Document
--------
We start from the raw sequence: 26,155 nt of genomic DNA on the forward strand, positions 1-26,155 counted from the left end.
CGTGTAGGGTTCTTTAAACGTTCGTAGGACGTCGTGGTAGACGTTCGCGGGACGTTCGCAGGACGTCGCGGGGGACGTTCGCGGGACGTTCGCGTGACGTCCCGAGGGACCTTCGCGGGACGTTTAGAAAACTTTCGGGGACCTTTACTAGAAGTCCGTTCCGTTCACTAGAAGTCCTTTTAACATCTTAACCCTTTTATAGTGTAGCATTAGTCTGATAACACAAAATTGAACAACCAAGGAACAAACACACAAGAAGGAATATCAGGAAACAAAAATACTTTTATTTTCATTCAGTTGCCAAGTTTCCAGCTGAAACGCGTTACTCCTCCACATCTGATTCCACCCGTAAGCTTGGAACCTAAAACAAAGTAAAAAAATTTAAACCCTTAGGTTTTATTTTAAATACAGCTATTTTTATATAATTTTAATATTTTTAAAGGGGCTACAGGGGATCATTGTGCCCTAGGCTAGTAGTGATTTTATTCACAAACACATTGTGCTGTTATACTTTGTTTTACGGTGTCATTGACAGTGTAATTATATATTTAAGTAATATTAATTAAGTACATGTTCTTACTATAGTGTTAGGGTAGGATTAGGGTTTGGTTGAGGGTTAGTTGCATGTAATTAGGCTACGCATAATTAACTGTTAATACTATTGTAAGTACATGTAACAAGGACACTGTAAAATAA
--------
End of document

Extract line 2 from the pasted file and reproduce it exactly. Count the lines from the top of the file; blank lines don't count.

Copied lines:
CGTGTAGGGTTCTTTAAACGTTCGTAGGACGTCGTGGTAGACGTTCGCGGGACGTTCGCAGGACGTCGCGGGGGACGTTCGCGGGACGTTCGCGTGACGTCCCGAGGGACCTTCGCGGGACGTTTAGAAAACTTTCGGGGACCTTTACTAGAAGTCCGTTCCGTTCACTAGAAGTCCTTTTAACATCTTAACCCTTTTATAGTGTAGCATTAGTCTGATAACACAAAATTGAACAACCAAGGAACAAACACACAAGAAGGAATATCAGGAAACAAAAATACTTTTATTTTCATTCAGTTGCCAAGTTTCCAGCTGAAACGCGTTACTCCTCCACATCTGATTCCACCCGTAAGCTTGGAACCTAAAACAAAGTAAAAAAATTTAAACCCTTAGGTTTTATTTTAAATACAGCTATTTTTATATAATTTTAATATTTTTAAAGGGGCTACAGGGGATCATTGTGCCCTAGGCTAGTAGTGATTTTATTCACAAACACATTGTGCTGTTATACTTTGTTTTACGGTGTCATTGACAGTGTAATTATATATTTAAGTAATATTAATTAAGTACATGTTCTTACTATAGTGTTAGGGTAGGATTAGGGTTTGGTTGAGGGTTAGTTGCATGTAATTAGGCTACGCATAATTAACTGTTAATACTATTGTAAGTACATGTAACAAGGACACTGTAAAATAA